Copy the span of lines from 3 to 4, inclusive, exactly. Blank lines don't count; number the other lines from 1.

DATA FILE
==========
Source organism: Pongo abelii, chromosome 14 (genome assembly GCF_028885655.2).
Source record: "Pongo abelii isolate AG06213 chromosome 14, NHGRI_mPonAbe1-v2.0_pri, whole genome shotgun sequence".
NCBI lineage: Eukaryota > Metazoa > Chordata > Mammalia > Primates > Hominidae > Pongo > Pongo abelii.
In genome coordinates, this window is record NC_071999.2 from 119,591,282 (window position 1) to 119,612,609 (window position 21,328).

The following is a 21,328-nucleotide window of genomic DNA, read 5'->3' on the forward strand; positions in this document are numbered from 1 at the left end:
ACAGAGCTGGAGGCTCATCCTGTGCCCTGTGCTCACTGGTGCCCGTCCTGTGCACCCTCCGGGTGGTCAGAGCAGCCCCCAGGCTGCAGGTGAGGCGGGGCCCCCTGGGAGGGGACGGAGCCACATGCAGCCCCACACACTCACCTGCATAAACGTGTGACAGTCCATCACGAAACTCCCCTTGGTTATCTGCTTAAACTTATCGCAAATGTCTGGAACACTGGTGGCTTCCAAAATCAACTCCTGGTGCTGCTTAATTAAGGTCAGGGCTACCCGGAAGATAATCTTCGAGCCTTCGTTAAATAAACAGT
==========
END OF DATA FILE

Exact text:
NCBI lineage: Eukaryota > Metazoa > Chordata > Mammalia > Primates > Hominidae > Pongo > Pongo abelii.
In genome coordinates, this window is record NC_071999.2 from 119,591,282 (window position 1) to 119,612,609 (window position 21,328).